Motorway construction within the Russian Federation has been a difficult subject. Unlike Western Europe where car ownership is more common and driving distances are lower, internal transportation is dominated by the railways, with barge traffic on rivers and canals second in tonnage. Motorway-style ring roads have been constructed around Petrograd and Moskva, but no major inter-city links have ever survived the proposal process within the Ministry of Transportation. Observers expected that a motorway between Moskva and Petrograd would eventually be built to serve as a test case for whether the Federation as a whole could benefit from motorway construction; however, the scale of this newly approved project, and its international links into the Baltic States, may be part of the larger political effort to counterbalance foreign economic influence in the region.

Russian Ground Forces Testing New Armoured Vehicle
March - The Main Directorate of Armoured Forces (GABTU) announced that they were testing an experimental new infantry carrying armoured vehicle, the Ob'yekt 241, at the testing and training grounds in Shpola, Ukraine. The ten Ob'yekt 241 pre-series prototypes, built in the Putilov Petrograd Factory, are being evaluated for adoption by the Ground Forces as a replacement for aging BTR-35 fully tracked infantry carriers. Like the BTR-35, the Ob'yekt 241 is fully tracked, and will replace BTR-152 armoured trucks in certain elite formations.

Sukhoi Unveils Naval Fighter Jet
March [AV-MF Official Press Release : For Immediate Distribution] - The prototype of a carrier-based jet fighter designed by the Sukhoi OKB (design bureau) conducted its first flight at Ramenskoye airfield.

Iron Processing Plant Opens in Kola Peninsula
March - The first pelletizing test plant in Russia entered operation on the Kola peninsula. Equipped with a new shaft furnace design, the plant produces iron pellets for shipment and use in the steel industry. If proven successful, the new plant design and process could revolutionize the Federation's steel-mining industry.

Rynda Joins the Baltic Fleet
March - The newly constructed air-defense cruiser (kreyser protivovozdushnoy pborony) Rynda entered acceptance trials with the Baltic Fleet at the beginning of March. The cruiser, armed with eight 13cm dual-purpose guns, shall take on duties as the flagship of the Baltic Fleet upon his final commissioning.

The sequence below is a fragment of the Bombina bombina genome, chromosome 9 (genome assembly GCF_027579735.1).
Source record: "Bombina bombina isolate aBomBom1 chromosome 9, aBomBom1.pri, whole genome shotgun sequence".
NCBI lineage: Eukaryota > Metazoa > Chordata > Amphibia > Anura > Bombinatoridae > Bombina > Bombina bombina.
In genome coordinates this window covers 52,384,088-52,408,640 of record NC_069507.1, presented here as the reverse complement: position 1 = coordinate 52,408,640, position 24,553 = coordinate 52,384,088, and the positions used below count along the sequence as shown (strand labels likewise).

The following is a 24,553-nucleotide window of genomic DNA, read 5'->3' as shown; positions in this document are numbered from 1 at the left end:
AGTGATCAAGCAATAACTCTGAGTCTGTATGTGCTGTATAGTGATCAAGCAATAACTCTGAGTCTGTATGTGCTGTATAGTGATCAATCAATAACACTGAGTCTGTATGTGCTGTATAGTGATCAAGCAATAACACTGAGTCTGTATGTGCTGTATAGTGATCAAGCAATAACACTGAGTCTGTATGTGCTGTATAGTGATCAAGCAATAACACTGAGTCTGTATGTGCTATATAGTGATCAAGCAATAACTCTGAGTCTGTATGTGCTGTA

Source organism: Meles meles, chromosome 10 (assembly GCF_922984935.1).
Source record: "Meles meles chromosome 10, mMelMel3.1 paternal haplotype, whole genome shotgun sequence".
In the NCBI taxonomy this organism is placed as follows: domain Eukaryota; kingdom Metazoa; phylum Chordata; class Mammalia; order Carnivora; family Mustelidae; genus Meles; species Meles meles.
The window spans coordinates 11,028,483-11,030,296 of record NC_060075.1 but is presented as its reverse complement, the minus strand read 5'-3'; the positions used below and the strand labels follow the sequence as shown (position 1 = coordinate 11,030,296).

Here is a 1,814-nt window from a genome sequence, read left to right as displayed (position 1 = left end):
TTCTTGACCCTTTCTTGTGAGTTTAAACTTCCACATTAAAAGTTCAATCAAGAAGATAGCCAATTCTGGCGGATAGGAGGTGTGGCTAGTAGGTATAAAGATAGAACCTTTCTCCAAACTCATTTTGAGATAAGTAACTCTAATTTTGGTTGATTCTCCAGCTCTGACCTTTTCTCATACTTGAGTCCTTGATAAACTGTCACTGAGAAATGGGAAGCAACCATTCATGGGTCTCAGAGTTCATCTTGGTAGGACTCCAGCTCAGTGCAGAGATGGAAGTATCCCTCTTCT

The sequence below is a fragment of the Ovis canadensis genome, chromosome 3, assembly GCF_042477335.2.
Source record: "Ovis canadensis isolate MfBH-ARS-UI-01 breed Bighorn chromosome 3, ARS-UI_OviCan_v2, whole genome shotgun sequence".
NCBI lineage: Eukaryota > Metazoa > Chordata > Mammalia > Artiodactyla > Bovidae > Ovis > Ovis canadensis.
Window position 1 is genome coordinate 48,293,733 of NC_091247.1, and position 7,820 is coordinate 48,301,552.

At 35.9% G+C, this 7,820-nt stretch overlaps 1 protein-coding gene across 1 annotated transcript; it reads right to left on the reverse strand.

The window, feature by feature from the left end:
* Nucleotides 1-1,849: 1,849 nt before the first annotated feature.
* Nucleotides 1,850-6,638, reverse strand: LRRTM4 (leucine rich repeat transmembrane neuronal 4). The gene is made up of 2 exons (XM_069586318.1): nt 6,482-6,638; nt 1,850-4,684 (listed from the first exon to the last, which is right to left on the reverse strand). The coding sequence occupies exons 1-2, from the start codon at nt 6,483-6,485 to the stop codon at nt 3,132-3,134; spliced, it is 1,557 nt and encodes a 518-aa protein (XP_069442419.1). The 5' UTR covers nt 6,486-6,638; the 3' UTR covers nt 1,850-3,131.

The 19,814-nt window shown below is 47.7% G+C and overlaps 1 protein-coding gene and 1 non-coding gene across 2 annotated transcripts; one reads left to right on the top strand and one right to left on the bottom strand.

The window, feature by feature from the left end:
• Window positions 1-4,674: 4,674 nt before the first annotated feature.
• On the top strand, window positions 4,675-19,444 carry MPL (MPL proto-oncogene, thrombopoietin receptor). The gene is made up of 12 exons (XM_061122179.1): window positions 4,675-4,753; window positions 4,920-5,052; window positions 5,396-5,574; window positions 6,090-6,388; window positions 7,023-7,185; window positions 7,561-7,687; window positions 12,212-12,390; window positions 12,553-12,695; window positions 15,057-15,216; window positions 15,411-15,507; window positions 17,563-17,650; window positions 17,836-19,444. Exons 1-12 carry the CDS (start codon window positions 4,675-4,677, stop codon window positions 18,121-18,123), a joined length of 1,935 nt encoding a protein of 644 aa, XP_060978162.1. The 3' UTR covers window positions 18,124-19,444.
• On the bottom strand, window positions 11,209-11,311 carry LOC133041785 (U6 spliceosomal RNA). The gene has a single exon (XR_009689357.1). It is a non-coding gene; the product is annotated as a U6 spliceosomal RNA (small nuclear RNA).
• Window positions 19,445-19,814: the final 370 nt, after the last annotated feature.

3

Friday, August 12th 2016, 4:37pm

Edited above news to incorporate the following, which I discovered after posting:

Quoted

Meteorite Falls in the Sikhote-Alin Mountains
February 13 - Russians living in Primorsky Krai observed a large and brilliant meteorite that occurred at 10:30 yesterday morning (February 12). The blinding flash and thunder of the meteorite's impact was visible for nearly three hundred kilometers around the point of impact, which is currently believed to be in the vicinity of Luchegorsk in the Sikhote-Alin Mountains. A smoke trail was observed in the sky for several hours. Representatives of the Far Eastern Division of the Russian Academy of Science are reportedly en route to the impact region in order to seek out meteoritic fragments.

4

Friday, August 12th 2016, 8:24pm

Hey. You actually posted about that one. Pretty sure some locals will think that it was a U.F.O. :)

5

Friday, August 12th 2016, 8:44pm

Pretty sure some locals will think that it was a U.F.O. :)

I had three responses and I couldn't decide which to use:
-- In Russian Federation, U.F.O believes in YOU!
-- This is Primorsky Krai, not New Mexico!
-- Headline: "Russian Air Defense Force Positively Identifies Unidentified Flying Object!"

6

Monday, August 15th 2016, 3:31am

All your meteorite are belong to us.

7

Wednesday, September 21st 2016, 5:19pm

Construction Season Begins
April - With the spring thaw, construction has started on two highly-significant construction projects within the western Russian Federation. Petrograd's flood-control project, designed to prevent catastrophic ocean flooding during unusual weather conditions, entered the first construction phase at the beginning of the month. Similarly, crews began clearing ground for the first true inter-city motorway in the Federation, to be constructed between Moskva and Petrograd. The motorway project has already gotten off to a slightly rocky start, however, as the Prosecutor General's Investigative Committee ordered the arrest of two major project bidders on charges of attempting to use bribes to influence contracts.

Growth of Russian Merchant Marine
May - Two more barge carriers of the Anton Arensky class have been ordered by the Baltic Sea Steamship Company in order to replace older vessels soon to be retired. The Anton Arensky himself, the lead ship of the class, is planned to enter service this July, sailing in a special service between Petrograd, Calais, and Amsterdam.